Working in policy in the third sector it can be hard to see the wood for the trees.

You spend your days trying to analyse the latest government guidance, talking to politicians about how and why their policies should change and attend endless meetings where you use terms like co-production which means little to anyone living outside the policy bubble.

Often you spend time focusing on the negatives: on funding, how to handle increasing demand and what a Bill won’t do rather than what it will.

And in amongst all of this you can sometimes forget about the great work – that you want to support and promote – which Scotland’s third sector is doing right now.

Take last week for example. I had my head buried in the Scotland Bill trying to figure out what it’s clauses mean for the sector and those we support while overusing the phrase: ‘well I’m not a constitutional lawyer but…’

Lost in this legislative forest I felt far removed from my sector, its staff and volunteers, the people we work with and from what the sector can achieve.

Thankfully on Thursday evening along came the Scottish Charity Awards to remind me of just how amazing Scotland’s third sector is.

It’s a magical night and a real credit to SCVO’s Events Team, Alex, Scott and Helen (yes, there are only three of them).

Thankfully on Thursday evening along came the Scottish Charity Awards to remind me of just how amazing Scotland’s third sector is.

On Thursday night we celebrated outstanding individual efforts, partnerships between organisations, communities coming together and the success of charity campaigning.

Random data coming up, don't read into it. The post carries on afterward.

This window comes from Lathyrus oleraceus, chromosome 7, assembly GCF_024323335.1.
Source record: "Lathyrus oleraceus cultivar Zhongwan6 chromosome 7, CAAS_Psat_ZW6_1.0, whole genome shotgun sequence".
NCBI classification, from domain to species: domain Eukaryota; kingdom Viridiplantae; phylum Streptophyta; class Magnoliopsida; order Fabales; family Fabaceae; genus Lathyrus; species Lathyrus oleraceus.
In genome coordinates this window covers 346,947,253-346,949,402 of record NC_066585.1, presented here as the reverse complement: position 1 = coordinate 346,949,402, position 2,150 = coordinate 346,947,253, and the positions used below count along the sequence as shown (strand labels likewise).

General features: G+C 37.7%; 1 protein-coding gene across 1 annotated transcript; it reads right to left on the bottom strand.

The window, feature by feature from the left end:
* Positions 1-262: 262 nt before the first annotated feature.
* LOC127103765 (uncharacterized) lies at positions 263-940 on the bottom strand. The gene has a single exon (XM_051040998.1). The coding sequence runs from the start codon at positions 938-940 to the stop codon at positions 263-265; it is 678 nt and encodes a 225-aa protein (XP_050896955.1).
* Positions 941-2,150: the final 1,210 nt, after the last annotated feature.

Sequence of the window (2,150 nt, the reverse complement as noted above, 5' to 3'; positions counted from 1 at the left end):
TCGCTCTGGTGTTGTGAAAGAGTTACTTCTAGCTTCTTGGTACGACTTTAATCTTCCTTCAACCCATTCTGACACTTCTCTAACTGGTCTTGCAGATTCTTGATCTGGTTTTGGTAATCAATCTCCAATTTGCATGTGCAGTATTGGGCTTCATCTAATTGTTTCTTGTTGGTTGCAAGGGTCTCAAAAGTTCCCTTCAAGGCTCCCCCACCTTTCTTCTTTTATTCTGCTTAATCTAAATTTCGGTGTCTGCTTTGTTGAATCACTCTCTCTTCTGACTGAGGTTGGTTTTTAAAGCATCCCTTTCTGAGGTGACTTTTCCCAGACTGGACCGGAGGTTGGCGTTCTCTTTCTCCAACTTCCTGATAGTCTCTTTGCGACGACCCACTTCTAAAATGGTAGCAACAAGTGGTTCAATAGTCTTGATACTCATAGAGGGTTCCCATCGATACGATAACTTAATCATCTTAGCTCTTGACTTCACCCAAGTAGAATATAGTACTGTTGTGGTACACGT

The diversity of our sector, which we in policy often laud in briefings and meetings, was never more evident than it was last week. Our finalists ranged from large national organisations to small community groups, representing wide range of issues including bullying, disability, dance and community gardens.

From a personal, policy, perspective it was great to see Prostate Cancer UK come away the with Cracking Campaign Award. Their campaign ‘Men United v Prostate Cancer: 5 Inequalities, 5 Solutions’ aimed to influence MSPs and the Scottish Government into taking action on inequalities related to prostate cancer.

The campaign proposed five ‘solutions’, which included changing the Scottish Government’s position on robot-assisted surgery and the introduction of a National Cancer Patient Experience Survey. Both of which the campaign successfully achieved.

Working in policy it can be hard not to become cynical (although my friends would argue I have always been). Yet seeing the achievement of Prostate Cancer UK in securing changes to policy was inspiring and reminded me it can be done.

I’m so pleased that I could be part of this year’s awards. Nights like the Scottish Charity Awards are a wonderful reminder of what ambition, strength, character – and characters – Scotland’s third sector has.

And somehow it makes wading through the Scotland Bill feel a bit less of a chore.

Check out our 2015 Scottish Charity Awards winners and seephotos from the night!